Unlike the time in which my coworker’s mom grew up, the current social atmosphere not only embraces multiculturalism and the bilingualism that frequently tags along, it envies it, laps it up and wants more of it. Hispanics are free to live in both worlds or create their own, and can be proud doing so – the antithesis of quietly Hispanic.
Does this type of environment sound conducive to the fizzling out of Hispanic culture, precluding the need for specialized communications speaking to their unique and distinct enthusiasm and passions? We certainly don’t think so.
By Natalie Gover, Brand Planner
“It is a habit of mankind to use sovereign reason to thrust aside what they do not fancy.” – Thucydides
It’s almost tragicomic that data interpretation – the most fundamental cognitive task that we use to navigate our everyday lives – is something we do quite poorly.
It is estimated that the human brain processes 400 billion bits of information a second. We are constantly inundated by data: people’s names, shopping lists, movie schedules. In turn, every piece of data thrown at us is analyzed, categorized, sorted, and then applied as we deem necessary, consciously or otherwise.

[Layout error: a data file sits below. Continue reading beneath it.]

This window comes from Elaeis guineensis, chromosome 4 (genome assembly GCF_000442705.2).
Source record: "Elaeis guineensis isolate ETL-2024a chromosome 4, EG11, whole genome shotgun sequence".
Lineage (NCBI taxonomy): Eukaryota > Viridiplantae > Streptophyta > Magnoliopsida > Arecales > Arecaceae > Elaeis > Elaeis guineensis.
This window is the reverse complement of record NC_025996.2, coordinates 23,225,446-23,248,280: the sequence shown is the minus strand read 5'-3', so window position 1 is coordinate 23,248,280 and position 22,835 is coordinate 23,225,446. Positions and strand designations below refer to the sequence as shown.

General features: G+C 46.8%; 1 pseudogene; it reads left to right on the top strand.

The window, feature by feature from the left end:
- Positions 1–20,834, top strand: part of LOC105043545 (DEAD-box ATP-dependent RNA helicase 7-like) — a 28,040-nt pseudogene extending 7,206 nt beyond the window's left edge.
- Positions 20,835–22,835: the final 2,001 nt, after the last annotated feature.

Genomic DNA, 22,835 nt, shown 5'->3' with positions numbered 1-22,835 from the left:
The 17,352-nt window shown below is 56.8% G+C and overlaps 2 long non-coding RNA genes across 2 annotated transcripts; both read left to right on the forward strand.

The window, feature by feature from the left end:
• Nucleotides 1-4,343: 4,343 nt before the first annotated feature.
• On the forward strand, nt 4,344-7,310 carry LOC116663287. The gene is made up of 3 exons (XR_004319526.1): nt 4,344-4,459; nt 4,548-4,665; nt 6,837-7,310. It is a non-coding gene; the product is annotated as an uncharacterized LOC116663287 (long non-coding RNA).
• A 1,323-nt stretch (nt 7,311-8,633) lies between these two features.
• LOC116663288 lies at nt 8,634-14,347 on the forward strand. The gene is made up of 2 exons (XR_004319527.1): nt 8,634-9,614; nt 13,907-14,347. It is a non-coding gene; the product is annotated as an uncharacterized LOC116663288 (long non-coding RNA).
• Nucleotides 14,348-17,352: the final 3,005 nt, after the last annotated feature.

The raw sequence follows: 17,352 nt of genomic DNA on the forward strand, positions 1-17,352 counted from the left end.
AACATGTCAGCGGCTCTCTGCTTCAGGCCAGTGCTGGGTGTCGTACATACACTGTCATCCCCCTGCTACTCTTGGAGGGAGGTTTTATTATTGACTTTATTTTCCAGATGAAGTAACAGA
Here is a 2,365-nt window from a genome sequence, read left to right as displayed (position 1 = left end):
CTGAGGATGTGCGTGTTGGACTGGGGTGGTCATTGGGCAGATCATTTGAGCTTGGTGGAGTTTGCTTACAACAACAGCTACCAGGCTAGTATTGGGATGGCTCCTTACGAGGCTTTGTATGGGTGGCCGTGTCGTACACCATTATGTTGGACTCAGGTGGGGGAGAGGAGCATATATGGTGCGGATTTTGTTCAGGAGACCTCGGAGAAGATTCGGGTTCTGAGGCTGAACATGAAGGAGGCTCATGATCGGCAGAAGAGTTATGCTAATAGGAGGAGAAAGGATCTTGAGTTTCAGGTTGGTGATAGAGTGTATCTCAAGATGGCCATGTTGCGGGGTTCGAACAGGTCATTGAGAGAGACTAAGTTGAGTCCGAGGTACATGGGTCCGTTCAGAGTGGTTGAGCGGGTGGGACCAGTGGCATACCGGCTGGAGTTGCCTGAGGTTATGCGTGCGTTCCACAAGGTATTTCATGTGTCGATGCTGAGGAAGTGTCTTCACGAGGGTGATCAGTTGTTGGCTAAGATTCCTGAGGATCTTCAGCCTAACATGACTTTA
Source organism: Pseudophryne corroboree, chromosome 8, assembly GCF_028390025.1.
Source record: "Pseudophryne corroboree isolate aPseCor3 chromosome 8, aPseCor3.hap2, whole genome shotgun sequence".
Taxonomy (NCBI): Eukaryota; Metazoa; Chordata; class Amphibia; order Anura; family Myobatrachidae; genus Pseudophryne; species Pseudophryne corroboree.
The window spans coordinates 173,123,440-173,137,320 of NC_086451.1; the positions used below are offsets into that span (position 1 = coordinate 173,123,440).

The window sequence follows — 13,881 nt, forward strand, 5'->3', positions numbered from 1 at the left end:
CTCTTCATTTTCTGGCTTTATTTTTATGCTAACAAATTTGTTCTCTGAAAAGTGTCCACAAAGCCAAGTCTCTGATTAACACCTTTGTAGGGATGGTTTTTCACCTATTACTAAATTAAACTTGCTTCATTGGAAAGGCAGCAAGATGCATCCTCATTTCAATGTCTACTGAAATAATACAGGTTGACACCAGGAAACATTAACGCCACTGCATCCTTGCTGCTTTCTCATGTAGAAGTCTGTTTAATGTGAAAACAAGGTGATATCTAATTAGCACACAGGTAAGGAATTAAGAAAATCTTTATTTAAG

With our brains already overloaded by data, what does it mean for us when we are presented a mountain of information from which to draw conclusions? Ordinarily, people have little motivation to fill in the blanks of data; but when it comes to agency life, we are expected to deliver on nuances, insights, takeaways, and learnings. Plowing through an 87-page Simmons run, I hear my mind searching, hunting, despairing for something that will stand out – something that will give me direction, impress the client with my thinking, and justify my role as a planner.
But data interpretation is complex. The mysteries of correlation and causation are further complicated by mental sleights and logistical legerdemain. Your mind has a vast repertoire of illusions and magic tricks to keep you from arriving at true conclusions about your data; these are but a few: